Islet-sparing effects of protein tyrosine phosphatase-1b deficiency delays onset of diabetes in IRS2 knockout mice.

Howard Hughes Medical Institute, Joslin Diabetes Center, and Division of Endocrinology, Children's Hospital, Harvard Medical School, Boston, Massachusetts 02215, USA.
Diabetes (Impact Factor: 8.47). 02/2004; 53(1):61-6. DOI: 10.2337/diabetes.53.1.61
Source: PubMed

ABSTRACT Protein tyrosine phosphatase-1b (Ptp1b) inhibits insulin and leptin signaling by dephosphorylating specific tyrosine residues in their activated receptor complexes. Insulin signals are mediated by tyrosine phosphorylation of the insulin receptor and its downstream targets, such as Irs1 and Irs2. Irs2 plays an especially important role in glucose homeostasis because it mediates some peripheral actions of insulin and promotes pancreatic beta-cell function. To determine whether the deletion of Ptp1b compensates for the absence of Irs2, we analyzed mice deficient in both Ptp1b and Irs2. Pancreatic beta-cell area decreased in Ptp1b(-/-) mice, consistent with decreased insulin requirements owing to increased peripheral insulin sensitivity. By contrast, peripheral insulin sensitivity and beta-cell area increased in Irs2(-/-)::Ptp1b(-/-) mice, which improved glucose tolerance in Irs2(-/-)::Ptp1b(-/-) mice and delayed diabetes until 3 months of age. However, beta-cell function eventually failed to compensate for absence of Irs2. Our studies demonstrate a novel role for Ptp1b in regulating beta-cell homeostasis and indicate that Ptp1b deficiency can partially compensate for lack of Irs2.

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    ABSTRACT: Insulin receptor substrate 2 (IRS2) is a widely expressed protein that regulates crucial biological processes including glucose metabolism, protein synthesis, and cell survival. IRS2 is part of the insulin - insulin-like growth factor (IGF) signaling pathway and mediates the activation of the phosphotidylinositol 3-kinase (PI3K)-Akt and the Ras-mitogen-activated protein kinase (MAPK) cascades in insulin target tissues and in the pancreas. The best evidence of this is that systemic elimination of the Irs2 in mice (Irs2(-/-)) recapitulates the pathogenesis of type 2 diabetes (T2D), in that diabetes arises as a consequence of combined insulin resistance and beta-cell failure. Indeed, work using this knockout mouse has confirmed the importance of IRS2 in the control of glucose homeostasis and especially in the survival and function of pancreatic beta-cells. These studies have shown that IRS2 is critically required for beta-cell compensation in conditions of increased insulin demand. Importantly, islets isolated from T2D patients exhibit reduced IRS2 expression, which supports the likely contribution of altered IRS2-dependent signaling to beta-cell failure in human T2D. For all these reasons, the Irs2(-/-) mouse has been and will be essential for elucidating the inter-relationship between beta-cell function and insulin resistance, as well as to delineate therapeutic strategies to protect beta-cells during T2D progression.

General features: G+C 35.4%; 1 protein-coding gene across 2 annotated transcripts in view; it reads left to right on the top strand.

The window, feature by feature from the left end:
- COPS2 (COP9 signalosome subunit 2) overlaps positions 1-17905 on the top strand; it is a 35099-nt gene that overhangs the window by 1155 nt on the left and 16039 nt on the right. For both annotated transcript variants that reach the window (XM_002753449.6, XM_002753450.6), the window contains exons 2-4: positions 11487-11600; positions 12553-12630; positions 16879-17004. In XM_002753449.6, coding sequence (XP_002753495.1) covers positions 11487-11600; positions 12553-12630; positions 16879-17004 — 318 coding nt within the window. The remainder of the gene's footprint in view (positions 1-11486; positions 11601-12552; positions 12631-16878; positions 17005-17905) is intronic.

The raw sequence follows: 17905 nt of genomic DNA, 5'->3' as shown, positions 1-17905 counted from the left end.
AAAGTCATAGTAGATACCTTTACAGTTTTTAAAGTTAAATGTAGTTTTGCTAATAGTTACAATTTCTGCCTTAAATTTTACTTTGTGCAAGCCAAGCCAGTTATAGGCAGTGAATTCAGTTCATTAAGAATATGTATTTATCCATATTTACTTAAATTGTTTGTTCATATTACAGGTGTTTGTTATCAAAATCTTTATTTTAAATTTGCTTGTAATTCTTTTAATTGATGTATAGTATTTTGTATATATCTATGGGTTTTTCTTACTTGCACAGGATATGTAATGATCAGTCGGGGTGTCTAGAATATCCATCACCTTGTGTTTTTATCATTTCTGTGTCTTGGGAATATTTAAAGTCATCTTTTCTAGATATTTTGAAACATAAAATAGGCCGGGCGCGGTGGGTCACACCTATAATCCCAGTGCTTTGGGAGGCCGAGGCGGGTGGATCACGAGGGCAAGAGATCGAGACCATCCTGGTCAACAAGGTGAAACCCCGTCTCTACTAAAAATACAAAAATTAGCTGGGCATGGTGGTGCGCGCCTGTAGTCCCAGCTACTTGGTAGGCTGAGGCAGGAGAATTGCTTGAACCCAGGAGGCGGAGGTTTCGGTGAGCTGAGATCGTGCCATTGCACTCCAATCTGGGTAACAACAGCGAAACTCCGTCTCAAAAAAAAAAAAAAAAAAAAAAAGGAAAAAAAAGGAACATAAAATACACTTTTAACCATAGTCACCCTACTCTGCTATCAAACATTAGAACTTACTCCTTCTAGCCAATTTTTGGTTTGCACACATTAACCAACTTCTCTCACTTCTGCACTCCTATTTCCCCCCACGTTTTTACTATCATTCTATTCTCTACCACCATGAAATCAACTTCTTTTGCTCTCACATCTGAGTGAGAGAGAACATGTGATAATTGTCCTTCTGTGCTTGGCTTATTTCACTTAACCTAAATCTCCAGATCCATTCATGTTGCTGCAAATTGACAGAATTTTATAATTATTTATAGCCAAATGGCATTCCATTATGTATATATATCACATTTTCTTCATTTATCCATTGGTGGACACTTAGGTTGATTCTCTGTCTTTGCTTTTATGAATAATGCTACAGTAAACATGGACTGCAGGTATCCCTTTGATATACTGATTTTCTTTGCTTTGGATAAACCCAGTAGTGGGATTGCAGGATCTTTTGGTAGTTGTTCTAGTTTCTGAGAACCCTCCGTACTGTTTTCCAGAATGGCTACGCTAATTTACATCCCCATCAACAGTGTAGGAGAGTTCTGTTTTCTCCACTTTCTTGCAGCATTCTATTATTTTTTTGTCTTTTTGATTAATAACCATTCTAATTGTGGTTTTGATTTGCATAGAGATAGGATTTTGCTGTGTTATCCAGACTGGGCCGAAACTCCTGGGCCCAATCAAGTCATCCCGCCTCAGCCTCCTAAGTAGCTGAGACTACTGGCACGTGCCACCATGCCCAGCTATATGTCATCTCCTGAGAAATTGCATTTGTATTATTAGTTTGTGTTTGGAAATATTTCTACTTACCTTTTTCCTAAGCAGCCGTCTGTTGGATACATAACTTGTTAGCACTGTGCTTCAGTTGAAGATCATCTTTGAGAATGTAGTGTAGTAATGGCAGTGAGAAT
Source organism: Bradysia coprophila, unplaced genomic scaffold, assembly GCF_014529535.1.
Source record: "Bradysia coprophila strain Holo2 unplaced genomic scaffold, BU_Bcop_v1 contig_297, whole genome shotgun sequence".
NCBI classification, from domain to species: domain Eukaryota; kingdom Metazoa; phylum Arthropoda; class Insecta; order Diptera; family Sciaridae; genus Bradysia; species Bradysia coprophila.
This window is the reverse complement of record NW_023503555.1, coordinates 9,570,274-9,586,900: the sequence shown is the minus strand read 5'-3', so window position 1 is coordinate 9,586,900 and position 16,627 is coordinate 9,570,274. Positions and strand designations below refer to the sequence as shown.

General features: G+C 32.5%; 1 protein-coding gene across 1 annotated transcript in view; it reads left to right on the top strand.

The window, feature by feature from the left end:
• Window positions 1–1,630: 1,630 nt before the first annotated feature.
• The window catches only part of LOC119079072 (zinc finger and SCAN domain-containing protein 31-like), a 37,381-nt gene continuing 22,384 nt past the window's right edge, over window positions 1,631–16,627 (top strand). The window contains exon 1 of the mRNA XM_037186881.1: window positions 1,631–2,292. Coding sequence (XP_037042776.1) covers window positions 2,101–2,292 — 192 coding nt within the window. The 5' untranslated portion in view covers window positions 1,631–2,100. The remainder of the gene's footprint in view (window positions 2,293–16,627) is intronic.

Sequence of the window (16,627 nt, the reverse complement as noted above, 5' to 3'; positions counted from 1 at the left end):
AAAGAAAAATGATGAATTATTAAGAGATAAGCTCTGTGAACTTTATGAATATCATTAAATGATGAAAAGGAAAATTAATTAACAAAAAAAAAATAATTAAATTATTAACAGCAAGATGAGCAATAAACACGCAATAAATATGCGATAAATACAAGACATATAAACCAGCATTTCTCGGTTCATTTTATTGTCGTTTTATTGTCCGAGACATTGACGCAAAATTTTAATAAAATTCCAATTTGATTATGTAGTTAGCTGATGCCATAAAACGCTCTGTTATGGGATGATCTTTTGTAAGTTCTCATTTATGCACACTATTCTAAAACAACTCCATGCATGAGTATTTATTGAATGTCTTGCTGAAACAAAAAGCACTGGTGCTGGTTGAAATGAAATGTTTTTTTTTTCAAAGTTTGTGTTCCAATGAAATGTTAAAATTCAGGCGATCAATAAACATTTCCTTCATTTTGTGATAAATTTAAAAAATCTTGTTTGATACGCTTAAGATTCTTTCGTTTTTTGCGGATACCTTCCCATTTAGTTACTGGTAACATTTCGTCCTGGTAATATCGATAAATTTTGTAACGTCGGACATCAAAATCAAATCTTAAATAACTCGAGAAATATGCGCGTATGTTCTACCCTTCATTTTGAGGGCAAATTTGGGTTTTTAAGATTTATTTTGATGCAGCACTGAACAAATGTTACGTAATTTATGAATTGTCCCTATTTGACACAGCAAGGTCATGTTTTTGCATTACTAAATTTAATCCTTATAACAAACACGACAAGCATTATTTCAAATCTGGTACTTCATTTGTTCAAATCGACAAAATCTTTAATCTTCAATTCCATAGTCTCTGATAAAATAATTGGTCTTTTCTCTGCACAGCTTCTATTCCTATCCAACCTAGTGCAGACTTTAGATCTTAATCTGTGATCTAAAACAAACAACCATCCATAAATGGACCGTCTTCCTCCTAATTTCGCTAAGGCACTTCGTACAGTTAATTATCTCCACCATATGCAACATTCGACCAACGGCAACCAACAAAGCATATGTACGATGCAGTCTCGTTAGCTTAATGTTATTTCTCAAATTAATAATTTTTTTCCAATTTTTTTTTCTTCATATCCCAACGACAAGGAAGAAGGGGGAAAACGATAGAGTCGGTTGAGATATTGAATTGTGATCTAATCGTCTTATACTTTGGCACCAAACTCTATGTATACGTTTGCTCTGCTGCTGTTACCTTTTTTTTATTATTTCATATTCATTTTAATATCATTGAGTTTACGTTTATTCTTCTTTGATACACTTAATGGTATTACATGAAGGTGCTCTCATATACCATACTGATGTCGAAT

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    ABSTRACT: Protein tyrosine phosphatase 1B (PTP1B) is a negative regulator of the insulin signalling pathway. It has been demonstrated that PTP1B deletion protects against the development of obesity and Type 2 Diabetes, mainly through its action on peripheral tissues. However, little attention has been paid to the role of PTP1B in β-cells. Therefore, our aim was to study the role of PTP1B in pancreatic β-cells. Silencing of PTP1B expression in a pancreatic β-cell line (MIN6 cells) reveals the significance of this endoplasmic reticulum bound phosphatase in the regulation of cell proliferation and apoptosis. Furthermore, the ablation of PTP1B is able to regulate key proteins involved in the proliferation and/or apoptosis pathways, such as STAT3, AKT, ERK1/2 and p53 in isolated islets from PTP1B knockout (PTP1B (-)/(-)) mice. Morphometric analysis of pancreatic islets from PTP1B (-)/(-) mice showed a higher β-cell area, concomitantly with higher β-cell proliferation and a lower β-cell apoptosis when compared to islets from their respective wild type (WT) littermates. At a functional level, isolated islets from 8 weeks old PTP1B (-)/(-) mice exhibit enhanced glucose-stimulated insulin secretion. Moreover, PTP1B (-)/(-) mice were able to partially reverse streptozotocin-induced β-cell loss. Together, our data highlight for the first time the involvement of PTP1B in β-cell physiology, reinforcing the potential of this phosphatase as a therapeutical target for the treatment of β-cell failure, a central aspect in the pathogenesis of Type 2 Diabetes.
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May 23, 2014